Figure 14: Top: Line maps of transitions detected in the spectra of GRB 031203, the position of the GRB is indicated by a cross. Bottom (left to right): [SII]/H, metallicity using the N2 parameter, [ArIII]/H and HeI/H.
Figure 15: Ratios of [N ii]/H and [S ii]/H for individual spaxels in the hosts of GRB 031203 and GRB 100316D as well as the integrated spectra of GRB 020903 and GRB 060218. The latter two only have upper limits for [N ii]/H as for [N ii] only an upper limit can be measured. Dashed lines indicate the ratios below which ionization can be considered as the main source for the line excitation (see e.g. Westmoquette et al., 2009a).

5.2 Grb 100316d

The entire galaxy was already studied in detail by I17 based on data taken with MUSE. They concluded that the GRB site is metal poor and next to the most extreme region in the host in terms of SF rate, metallicity and age. The spatial resolution of our data are slightly better than that of MUSE due to better seeing conditions (0.8” for the FLAMES data vs. 1.1” for MUSE), however, we can only make maps of the metallicity using the N2 parameter and [S ii]/H since those are the only lines detected in the FLAMES data. The metallicity follows the same pattern as in I17 with the most metal poor region (12+log(O/H)8.1) being the bright SF region next to the GRB site. In the FLAMES data we also see a metal poor region with the same metallicity to the South-West of the GRB region. I17 do not show a [SII]/H map, only a combined [S ii+N ii]/H map, which is mostly uniform in the part covered by the FLAMES data with higher values in a region they consider being affected by shocks. Our [S ii]/H map shows no large variations but has particularly low values in the bright SF region next to the GRB site.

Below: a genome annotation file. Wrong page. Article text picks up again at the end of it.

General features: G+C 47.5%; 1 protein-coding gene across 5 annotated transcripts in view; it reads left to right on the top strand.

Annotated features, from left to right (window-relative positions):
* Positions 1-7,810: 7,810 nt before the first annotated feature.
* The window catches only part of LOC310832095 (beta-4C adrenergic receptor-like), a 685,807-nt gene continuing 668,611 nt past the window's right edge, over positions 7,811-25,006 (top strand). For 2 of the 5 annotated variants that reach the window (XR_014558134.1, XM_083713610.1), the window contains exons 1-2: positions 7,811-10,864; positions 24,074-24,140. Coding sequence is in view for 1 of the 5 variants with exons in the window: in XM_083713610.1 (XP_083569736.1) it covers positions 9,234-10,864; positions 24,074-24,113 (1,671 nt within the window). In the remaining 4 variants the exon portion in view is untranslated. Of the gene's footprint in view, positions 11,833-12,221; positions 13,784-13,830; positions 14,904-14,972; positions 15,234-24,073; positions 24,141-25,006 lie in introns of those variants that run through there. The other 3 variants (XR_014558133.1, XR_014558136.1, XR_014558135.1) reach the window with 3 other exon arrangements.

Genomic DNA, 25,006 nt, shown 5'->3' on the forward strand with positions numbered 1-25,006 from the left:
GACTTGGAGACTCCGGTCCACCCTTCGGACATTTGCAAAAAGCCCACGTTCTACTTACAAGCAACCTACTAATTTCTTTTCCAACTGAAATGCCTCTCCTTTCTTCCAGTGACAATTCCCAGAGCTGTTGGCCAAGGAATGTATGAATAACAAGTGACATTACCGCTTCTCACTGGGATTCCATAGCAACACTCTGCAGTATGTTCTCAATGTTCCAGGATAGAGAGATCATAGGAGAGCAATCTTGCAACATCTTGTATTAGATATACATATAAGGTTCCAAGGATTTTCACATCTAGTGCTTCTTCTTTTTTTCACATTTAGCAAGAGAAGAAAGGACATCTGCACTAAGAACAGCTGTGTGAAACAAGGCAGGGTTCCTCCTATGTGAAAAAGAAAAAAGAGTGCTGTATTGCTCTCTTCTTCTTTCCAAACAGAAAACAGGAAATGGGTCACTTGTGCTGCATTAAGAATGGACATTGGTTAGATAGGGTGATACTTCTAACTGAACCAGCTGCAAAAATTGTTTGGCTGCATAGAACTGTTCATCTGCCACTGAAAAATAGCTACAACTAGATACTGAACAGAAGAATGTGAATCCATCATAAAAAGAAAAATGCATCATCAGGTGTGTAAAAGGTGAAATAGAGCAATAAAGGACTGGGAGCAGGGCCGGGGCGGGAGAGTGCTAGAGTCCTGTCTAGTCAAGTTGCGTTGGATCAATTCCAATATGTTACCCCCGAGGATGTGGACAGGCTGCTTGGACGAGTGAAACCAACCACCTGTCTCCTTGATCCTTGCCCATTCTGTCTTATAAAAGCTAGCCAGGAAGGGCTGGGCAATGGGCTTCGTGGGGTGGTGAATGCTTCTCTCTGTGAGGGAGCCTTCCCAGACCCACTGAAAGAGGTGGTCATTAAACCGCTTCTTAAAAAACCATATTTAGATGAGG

Like in the host of GRB 031203 we search for indications of shock excitation in the [S ii]/H vs. [N ii]/H plot (see Fig.15). Most of the spaxels in the FLAMES dataset are not affected by shock excitation as is the case for GRB 031203. I17 found a region possibly affected by shocks in the Western part of the galaxy, outside the FOV of the FLAMES datacube. For comparison we plot the values found from an integrated spectrum of this possibly shocked region in Fig. 15 and it is indeed in a region that could be indicative of shocks, however only in [S ii]/H, while the value for [N ii]/H is in a region that could also be only excited by ionizing radiation.